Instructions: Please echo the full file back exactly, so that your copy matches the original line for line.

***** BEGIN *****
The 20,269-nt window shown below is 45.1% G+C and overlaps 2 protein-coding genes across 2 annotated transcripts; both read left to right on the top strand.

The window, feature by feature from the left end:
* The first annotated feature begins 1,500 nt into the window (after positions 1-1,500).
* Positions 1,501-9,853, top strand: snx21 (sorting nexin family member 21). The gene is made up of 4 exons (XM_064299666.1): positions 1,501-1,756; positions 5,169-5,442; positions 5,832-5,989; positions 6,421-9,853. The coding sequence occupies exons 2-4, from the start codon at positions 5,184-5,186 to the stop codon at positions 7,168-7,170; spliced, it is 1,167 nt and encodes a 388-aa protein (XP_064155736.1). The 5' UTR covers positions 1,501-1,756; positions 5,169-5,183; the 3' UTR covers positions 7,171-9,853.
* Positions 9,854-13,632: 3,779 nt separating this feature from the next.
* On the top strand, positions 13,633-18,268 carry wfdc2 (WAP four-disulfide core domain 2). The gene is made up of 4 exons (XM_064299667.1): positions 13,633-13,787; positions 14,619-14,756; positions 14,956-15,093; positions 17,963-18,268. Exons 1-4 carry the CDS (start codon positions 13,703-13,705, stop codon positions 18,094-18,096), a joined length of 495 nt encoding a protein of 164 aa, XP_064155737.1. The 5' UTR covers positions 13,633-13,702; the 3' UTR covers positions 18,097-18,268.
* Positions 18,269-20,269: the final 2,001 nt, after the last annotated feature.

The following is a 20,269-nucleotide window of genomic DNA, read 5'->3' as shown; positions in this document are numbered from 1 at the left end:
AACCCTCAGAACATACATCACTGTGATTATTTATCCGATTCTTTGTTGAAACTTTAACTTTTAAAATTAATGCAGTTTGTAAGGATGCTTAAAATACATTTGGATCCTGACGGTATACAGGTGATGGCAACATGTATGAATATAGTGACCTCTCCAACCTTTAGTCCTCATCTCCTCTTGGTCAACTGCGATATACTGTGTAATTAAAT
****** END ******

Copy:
The 20,269-nt window shown below is 45.1% G+C and overlaps 2 protein-coding genes across 2 annotated transcripts; both read left to right on the top strand.

The window, feature by feature from the left end:
* The first annotated feature begins 1,500 nt into the window (after positions 1-1,500).
* Positions 1,501-9,853, top strand: snx21 (sorting nexin family member 21). The gene is made up of 4 exons (XM_064299666.1): positions 1,501-1,756; positions 5,169-5,442; positions 5,832-5,989; positions 6,421-9,853. The coding sequence occupies exons 2-4, from the start codon at positions 5,184-5,186 to the stop codon at positions 7,168-7,170; spliced, it is 1,167 nt and encodes a 388-aa protein (XP_064155736.1). The 5' UTR covers positions 1,501-1,756; positions 5,169-5,183; the 3' UTR covers positions 7,171-9,853.
* Positions 9,854-13,632: 3,779 nt separating this feature from the next.
* On the top strand, positions 13,633-18,268 carry wfdc2 (WAP four-disulfide core domain 2). The gene is made up of 4 exons (XM_064299667.1): positions 13,633-13,787; positions 14,619-14,756; positions 14,956-15,093; positions 17,963-18,268. Exons 1-4 carry the CDS (start codon positions 13,703-13,705, stop codon positions 18,094-18,096), a joined length of 495 nt encoding a protein of 164 aa, XP_064155737.1. The 5' UTR covers positions 13,633-13,702; the 3' UTR covers positions 18,097-18,268.
* Positions 18,269-20,269: the final 2,001 nt, after the last annotated feature.

The following is a 20,269-nucleotide window of genomic DNA, read 5'->3' as shown; positions in this document are numbered from 1 at the left end:
AACCCTCAGAACATACATCACTGTGATTATTTATCCGATTCTTTGTTGAAACTTTAACTTTTAAAATTAATGCAGTTTGTAAGGATGCTTAAAATACATTTGGATCCTGACGGTATACAGGTGATGGCAACATGTATGAATATAGTGACCTCTCCAACCTTTAGTCCTCATCTCCTCTTGGTCAACTGCGATATACTGTGTAATTAAAT